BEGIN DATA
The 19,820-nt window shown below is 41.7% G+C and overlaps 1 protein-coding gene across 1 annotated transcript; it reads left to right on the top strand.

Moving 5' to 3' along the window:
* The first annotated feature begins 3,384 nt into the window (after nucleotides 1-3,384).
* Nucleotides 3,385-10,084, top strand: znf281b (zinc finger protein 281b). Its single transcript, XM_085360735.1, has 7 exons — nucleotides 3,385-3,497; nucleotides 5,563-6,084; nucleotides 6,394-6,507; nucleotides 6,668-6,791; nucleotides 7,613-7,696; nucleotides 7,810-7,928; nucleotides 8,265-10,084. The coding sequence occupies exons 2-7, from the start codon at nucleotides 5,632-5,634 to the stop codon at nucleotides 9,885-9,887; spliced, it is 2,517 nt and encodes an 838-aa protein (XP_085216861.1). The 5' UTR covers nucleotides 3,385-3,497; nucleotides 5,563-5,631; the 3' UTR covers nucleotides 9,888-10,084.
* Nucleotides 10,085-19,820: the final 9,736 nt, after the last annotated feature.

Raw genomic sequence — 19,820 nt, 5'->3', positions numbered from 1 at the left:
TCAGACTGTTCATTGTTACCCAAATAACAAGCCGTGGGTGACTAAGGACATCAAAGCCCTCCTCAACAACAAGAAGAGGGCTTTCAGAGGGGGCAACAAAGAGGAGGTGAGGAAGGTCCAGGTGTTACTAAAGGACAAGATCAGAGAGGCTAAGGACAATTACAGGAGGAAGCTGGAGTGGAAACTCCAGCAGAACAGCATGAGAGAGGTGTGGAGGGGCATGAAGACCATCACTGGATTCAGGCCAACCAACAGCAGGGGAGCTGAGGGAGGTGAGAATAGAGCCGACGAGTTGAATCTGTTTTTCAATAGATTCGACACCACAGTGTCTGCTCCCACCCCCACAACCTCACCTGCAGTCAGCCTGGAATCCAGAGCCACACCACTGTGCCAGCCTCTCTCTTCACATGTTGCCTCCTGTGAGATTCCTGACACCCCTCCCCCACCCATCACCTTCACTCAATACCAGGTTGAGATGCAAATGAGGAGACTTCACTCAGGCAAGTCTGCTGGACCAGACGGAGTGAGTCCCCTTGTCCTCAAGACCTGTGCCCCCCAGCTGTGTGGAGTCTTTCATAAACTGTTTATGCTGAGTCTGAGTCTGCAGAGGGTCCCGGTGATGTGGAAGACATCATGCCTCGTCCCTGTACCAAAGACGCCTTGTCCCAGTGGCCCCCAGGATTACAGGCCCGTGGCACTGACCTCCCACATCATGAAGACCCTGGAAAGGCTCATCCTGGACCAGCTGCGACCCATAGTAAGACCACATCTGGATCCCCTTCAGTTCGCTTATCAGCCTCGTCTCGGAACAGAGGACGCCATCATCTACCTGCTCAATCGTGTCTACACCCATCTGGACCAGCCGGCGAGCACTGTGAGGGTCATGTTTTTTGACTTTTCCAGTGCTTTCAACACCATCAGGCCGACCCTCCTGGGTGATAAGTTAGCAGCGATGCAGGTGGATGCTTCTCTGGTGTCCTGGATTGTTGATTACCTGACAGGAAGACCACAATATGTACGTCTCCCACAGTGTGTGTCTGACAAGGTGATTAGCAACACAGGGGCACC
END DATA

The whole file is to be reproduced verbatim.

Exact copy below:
The 19,820-nt window shown below is 41.7% G+C and overlaps 1 protein-coding gene across 1 annotated transcript; it reads left to right on the top strand.

Moving 5' to 3' along the window:
* The first annotated feature begins 3,384 nt into the window (after nucleotides 1-3,384).
* Nucleotides 3,385-10,084, top strand: znf281b (zinc finger protein 281b). Its single transcript, XM_085360735.1, has 7 exons — nucleotides 3,385-3,497; nucleotides 5,563-6,084; nucleotides 6,394-6,507; nucleotides 6,668-6,791; nucleotides 7,613-7,696; nucleotides 7,810-7,928; nucleotides 8,265-10,084. The coding sequence occupies exons 2-7, from the start codon at nucleotides 5,632-5,634 to the stop codon at nucleotides 9,885-9,887; spliced, it is 2,517 nt and encodes an 838-aa protein (XP_085216861.1). The 5' UTR covers nucleotides 3,385-3,497; nucleotides 5,563-5,631; the 3' UTR covers nucleotides 9,888-10,084.
* Nucleotides 10,085-19,820: the final 9,736 nt, after the last annotated feature.

Raw genomic sequence — 19,820 nt, 5'->3', positions numbered from 1 at the left:
TCAGACTGTTCATTGTTACCCAAATAACAAGCCGTGGGTGACTAAGGACATCAAAGCCCTCCTCAACAACAAGAAGAGGGCTTTCAGAGGGGGCAACAAAGAGGAGGTGAGGAAGGTCCAGGTGTTACTAAAGGACAAGATCAGAGAGGCTAAGGACAATTACAGGAGGAAGCTGGAGTGGAAACTCCAGCAGAACAGCATGAGAGAGGTGTGGAGGGGCATGAAGACCATCACTGGATTCAGGCCAACCAACAGCAGGGGAGCTGAGGGAGGTGAGAATAGAGCCGACGAGTTGAATCTGTTTTTCAATAGATTCGACACCACAGTGTCTGCTCCCACCCCCACAACCTCACCTGCAGTCAGCCTGGAATCCAGAGCCACACCACTGTGCCAGCCTCTCTCTTCACATGTTGCCTCCTGTGAGATTCCTGACACCCCTCCCCCACCCATCACCTTCACTCAATACCAGGTTGAGATGCAAATGAGGAGACTTCACTCAGGCAAGTCTGCTGGACCAGACGGAGTGAGTCCCCTTGTCCTCAAGACCTGTGCCCCCCAGCTGTGTGGAGTCTTTCATAAACTGTTTATGCTGAGTCTGAGTCTGCAGAGGGTCCCGGTGATGTGGAAGACATCATGCCTCGTCCCTGTACCAAAGACGCCTTGTCCCAGTGGCCCCCAGGATTACAGGCCCGTGGCACTGACCTCCCACATCATGAAGACCCTGGAAAGGCTCATCCTGGACCAGCTGCGACCCATAGTAAGACCACATCTGGATCCCCTTCAGTTCGCTTATCAGCCTCGTCTCGGAACAGAGGACGCCATCATCTACCTGCTCAATCGTGTCTACACCCATCTGGACCAGCCGGCGAGCACTGTGAGGGTCATGTTTTTTGACTTTTCCAGTGCTTTCAACACCATCAGGCCGACCCTCCTGGGTGATAAGTTAGCAGCGATGCAGGTGGATGCTTCTCTGGTGTCCTGGATTGTTGATTACCTGACAGGAAGACCACAATATGTACGTCTCCCACAGTGTGTGTCTGACAAGGTGATTAGCAACACAGGGGCACC